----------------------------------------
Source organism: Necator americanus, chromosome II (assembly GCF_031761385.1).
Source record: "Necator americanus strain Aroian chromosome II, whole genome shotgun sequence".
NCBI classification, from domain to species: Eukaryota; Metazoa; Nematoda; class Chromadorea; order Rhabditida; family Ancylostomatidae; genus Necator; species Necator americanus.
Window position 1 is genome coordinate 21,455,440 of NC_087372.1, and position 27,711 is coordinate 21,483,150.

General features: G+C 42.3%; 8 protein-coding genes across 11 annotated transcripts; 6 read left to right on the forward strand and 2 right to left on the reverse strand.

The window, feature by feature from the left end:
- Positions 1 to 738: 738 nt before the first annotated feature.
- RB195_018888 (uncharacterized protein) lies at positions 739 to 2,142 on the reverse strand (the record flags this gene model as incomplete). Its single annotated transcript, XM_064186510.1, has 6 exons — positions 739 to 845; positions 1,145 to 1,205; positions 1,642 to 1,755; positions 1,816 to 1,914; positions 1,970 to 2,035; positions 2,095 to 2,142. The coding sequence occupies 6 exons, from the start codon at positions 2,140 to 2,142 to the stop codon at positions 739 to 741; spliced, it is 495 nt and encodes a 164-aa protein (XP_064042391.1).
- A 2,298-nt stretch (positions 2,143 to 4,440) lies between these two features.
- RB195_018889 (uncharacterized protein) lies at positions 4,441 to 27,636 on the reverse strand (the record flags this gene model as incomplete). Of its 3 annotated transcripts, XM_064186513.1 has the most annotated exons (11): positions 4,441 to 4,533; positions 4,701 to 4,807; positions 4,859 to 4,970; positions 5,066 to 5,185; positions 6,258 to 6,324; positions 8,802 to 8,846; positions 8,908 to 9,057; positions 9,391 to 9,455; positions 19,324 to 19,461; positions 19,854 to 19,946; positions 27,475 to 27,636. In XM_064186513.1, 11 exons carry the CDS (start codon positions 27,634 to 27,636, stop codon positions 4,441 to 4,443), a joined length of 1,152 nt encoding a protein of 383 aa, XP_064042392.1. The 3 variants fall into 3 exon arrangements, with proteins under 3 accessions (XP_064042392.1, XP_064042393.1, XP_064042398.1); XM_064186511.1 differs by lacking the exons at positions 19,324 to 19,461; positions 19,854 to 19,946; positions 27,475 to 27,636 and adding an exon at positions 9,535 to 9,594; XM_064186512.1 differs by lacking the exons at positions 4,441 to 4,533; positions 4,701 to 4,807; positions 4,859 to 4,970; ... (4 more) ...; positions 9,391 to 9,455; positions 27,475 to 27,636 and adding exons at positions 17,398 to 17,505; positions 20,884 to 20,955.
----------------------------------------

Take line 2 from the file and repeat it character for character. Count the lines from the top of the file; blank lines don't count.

Source record: "Necator americanus strain Aroian chromosome II, whole genome shotgun sequence".